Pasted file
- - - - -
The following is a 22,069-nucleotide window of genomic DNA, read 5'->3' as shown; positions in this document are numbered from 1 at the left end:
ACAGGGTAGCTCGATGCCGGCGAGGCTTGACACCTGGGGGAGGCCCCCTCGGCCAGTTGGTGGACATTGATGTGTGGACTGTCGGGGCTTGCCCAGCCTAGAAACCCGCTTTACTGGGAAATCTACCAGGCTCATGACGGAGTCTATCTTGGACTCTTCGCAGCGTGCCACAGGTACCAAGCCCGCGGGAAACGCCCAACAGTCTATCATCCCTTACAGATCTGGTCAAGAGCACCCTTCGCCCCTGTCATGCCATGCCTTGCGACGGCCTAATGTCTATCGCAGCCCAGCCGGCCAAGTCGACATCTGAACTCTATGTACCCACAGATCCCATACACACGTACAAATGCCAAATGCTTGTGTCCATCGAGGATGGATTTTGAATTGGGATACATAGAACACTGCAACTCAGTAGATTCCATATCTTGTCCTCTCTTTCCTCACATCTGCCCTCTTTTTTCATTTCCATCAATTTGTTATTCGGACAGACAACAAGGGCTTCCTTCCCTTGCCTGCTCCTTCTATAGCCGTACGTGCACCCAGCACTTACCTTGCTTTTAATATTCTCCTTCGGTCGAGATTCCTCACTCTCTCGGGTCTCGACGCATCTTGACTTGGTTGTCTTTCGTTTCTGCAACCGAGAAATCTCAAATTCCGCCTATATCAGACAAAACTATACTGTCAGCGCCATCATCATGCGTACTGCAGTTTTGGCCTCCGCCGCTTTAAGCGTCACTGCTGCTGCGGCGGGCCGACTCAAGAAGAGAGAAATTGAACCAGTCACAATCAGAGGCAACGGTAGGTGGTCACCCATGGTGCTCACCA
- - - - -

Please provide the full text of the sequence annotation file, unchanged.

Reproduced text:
The following is a 22,069-nucleotide window of genomic DNA, read 5'->3' as shown; positions in this document are numbered from 1 at the left end:
ACAGGGTAGCTCGATGCCGGCGAGGCTTGACACCTGGGGGAGGCCCCCTCGGCCAGTTGGTGGACATTGATGTGTGGACTGTCGGGGCTTGCCCAGCCTAGAAACCCGCTTTACTGGGAAATCTACCAGGCTCATGACGGAGTCTATCTTGGACTCTTCGCAGCGTGCCACAGGTACCAAGCCCGCGGGAAACGCCCAACAGTCTATCATCCCTTACAGATCTGGTCAAGAGCACCCTTCGCCCCTGTCATGCCATGCCTTGCGACGGCCTAATGTCTATCGCAGCCCAGCCGGCCAAGTCGACATCTGAACTCTATGTACCCACAGATCCCATACACACGTACAAATGCCAAATGCTTGTGTCCATCGAGGATGGATTTTGAATTGGGATACATAGAACACTGCAACTCAGTAGATTCCATATCTTGTCCTCTCTTTCCTCACATCTGCCCTCTTTTTTCATTTCCATCAATTTGTTATTCGGACAGACAACAAGGGCTTCCTTCCCTTGCCTGCTCCTTCTATAGCCGTACGTGCACCCAGCACTTACCTTGCTTTTAATATTCTCCTTCGGTCGAGATTCCTCACTCTCTCGGGTCTCGACGCATCTTGACTTGGTTGTCTTTCGTTTCTGCAACCGAGAAATCTCAAATTCCGCCTATATCAGACAAAACTATACTGTCAGCGCCATCATCATGCGTACTGCAGTTTTGGCCTCCGCCGCTTTAAGCGTCACTGCTGCTGCGGCGGGCCGACTCAAGAAGAGAGAAATTGAACCAGTCACAATCAGAGGCAACGGTAGGTGGTCACCCATGGTGCTCACCA